Pew found more "warmth" for Trump among Republican likely voters who believe the flow of newcomers to the US  “threatens traditional American customs and values". Among Republicans who believe the flow of newcomers (the word Pew used) “strengthens American society,” only 14% felt warmly toward Trump. Trump support also correlated with concerns about immigration, Islam and racial diversity. The same correlations did not manifest around economic fairness or excessive business profits. Trump supporters felt culturally, not economically, insecure.

The New York Times' visualisations of exit poll data are useful here. This one shows the way that Democratic votes were concentrated in the most diverse centres, where Clinton won by much larger margins than Trump won anywhere:

This NYT graphic shows the change in vote. In some areas, Democrat support actually increased, but many others are a thicket of red arrows.

So Trump intuited very well the ideas that would mobilise the white votes he neeeded. And yet, his sweep has been achieved with fewer total votes than Romney got in coming a poor second four years ago. The Democrats, of course, shed even more votes. But it seems fair to say that whatever mobilised Trump's vote (and let's be clear that includes a somewhat better result than Romney with Latino Americans in the midst of overwhelming white voter support) was not good for overall voter turnout.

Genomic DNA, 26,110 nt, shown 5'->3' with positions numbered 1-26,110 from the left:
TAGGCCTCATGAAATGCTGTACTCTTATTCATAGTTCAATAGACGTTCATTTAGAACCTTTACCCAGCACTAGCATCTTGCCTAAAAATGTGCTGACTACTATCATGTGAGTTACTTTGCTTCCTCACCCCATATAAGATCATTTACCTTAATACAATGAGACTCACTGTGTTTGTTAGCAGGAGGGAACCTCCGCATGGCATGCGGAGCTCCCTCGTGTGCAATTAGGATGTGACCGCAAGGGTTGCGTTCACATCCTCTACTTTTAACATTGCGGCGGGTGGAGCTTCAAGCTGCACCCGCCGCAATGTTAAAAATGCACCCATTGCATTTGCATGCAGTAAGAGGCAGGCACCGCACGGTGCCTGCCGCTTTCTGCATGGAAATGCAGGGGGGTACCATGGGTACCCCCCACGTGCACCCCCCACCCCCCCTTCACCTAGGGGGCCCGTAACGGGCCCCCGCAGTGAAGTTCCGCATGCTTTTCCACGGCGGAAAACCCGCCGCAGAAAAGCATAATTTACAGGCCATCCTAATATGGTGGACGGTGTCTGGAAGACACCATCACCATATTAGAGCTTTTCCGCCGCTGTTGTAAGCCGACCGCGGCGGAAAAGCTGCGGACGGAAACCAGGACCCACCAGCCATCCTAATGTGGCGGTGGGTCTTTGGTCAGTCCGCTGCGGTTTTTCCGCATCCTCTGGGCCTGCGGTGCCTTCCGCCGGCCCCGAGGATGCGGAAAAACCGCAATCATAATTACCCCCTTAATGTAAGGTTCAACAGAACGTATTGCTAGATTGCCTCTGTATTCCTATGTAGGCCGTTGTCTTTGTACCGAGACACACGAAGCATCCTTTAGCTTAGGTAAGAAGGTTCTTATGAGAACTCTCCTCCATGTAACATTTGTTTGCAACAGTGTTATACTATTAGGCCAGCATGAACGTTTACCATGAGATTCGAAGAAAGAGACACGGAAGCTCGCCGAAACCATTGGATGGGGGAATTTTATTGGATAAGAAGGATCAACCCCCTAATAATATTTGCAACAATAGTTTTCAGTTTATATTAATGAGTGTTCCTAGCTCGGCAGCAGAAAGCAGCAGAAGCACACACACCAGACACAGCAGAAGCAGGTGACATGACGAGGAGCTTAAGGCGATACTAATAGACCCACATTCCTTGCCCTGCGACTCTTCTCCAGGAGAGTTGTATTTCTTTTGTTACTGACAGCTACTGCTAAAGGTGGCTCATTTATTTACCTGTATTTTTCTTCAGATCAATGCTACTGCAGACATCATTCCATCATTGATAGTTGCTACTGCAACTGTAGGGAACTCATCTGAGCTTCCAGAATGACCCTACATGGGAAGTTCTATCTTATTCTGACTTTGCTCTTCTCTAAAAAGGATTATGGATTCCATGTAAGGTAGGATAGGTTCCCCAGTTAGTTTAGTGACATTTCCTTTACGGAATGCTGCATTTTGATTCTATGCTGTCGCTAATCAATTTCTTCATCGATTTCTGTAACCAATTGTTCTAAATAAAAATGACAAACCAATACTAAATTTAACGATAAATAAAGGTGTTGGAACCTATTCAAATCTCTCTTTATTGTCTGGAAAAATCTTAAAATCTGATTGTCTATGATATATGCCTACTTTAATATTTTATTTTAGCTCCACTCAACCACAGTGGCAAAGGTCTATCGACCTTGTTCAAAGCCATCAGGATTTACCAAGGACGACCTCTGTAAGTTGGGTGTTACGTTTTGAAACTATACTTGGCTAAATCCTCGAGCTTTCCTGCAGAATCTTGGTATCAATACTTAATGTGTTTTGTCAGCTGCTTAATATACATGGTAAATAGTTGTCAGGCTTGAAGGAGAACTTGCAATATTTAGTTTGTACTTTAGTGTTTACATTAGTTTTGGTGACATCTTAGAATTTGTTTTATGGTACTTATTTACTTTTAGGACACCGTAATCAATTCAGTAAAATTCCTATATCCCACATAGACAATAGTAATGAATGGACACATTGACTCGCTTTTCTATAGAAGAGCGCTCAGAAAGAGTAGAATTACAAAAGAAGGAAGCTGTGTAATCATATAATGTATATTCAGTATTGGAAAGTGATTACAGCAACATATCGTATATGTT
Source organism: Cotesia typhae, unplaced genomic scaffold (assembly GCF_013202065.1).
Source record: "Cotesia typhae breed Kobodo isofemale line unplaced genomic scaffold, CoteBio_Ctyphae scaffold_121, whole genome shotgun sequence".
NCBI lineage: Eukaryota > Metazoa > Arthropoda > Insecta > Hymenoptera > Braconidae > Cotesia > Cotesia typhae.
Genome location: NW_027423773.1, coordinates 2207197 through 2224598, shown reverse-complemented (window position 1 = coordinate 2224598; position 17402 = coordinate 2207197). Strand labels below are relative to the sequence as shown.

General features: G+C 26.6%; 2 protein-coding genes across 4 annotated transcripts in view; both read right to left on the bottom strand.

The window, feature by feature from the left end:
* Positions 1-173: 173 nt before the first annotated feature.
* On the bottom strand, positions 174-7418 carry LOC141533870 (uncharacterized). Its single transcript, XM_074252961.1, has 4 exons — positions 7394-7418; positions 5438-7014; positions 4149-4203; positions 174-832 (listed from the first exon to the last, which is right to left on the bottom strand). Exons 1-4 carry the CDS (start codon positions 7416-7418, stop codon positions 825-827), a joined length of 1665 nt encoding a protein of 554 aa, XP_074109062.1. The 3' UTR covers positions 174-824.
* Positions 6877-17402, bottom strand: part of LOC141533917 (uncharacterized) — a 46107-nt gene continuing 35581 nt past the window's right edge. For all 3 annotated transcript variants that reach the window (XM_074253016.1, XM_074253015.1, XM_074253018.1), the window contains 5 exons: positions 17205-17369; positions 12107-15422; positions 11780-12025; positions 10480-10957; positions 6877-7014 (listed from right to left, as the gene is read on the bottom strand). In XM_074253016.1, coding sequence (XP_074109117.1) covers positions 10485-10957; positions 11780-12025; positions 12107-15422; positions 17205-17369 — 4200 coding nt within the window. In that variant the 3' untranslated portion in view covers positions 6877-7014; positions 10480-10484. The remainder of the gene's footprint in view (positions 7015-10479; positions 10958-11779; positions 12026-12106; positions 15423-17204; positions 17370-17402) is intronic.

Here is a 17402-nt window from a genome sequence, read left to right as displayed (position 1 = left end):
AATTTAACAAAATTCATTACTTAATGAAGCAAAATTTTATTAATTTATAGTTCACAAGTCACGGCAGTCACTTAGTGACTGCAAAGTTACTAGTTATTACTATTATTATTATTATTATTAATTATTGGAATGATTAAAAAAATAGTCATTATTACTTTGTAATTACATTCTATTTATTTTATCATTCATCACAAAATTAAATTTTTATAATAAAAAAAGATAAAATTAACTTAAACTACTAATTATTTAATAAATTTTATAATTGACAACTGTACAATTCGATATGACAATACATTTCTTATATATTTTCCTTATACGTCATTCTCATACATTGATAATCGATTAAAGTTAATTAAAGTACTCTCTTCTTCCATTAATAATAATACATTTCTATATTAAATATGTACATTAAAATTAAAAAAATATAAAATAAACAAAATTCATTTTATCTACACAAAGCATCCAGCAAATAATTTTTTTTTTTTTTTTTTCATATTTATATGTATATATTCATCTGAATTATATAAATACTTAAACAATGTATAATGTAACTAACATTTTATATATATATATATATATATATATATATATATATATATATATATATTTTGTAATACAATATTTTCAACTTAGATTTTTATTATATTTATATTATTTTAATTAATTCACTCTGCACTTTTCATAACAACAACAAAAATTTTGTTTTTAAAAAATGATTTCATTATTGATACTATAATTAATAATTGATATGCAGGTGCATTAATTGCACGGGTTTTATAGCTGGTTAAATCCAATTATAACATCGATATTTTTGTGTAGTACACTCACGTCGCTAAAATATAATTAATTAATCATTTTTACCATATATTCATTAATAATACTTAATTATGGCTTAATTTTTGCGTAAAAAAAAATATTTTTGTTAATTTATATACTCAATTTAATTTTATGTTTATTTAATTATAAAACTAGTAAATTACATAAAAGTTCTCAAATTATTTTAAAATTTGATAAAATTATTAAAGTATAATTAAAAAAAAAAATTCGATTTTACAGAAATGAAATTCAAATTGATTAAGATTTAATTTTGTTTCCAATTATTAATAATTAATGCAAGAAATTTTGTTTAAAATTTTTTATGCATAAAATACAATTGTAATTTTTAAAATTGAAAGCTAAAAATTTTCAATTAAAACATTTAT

Indeed, this graph offers a very different narrative. One that suggests what what happened yesterday was not a Trump surge but a return to the mean as Barck Obama leaves the stage. Clinton was not able to motivate turnout the way Obama did – but neither was Trump.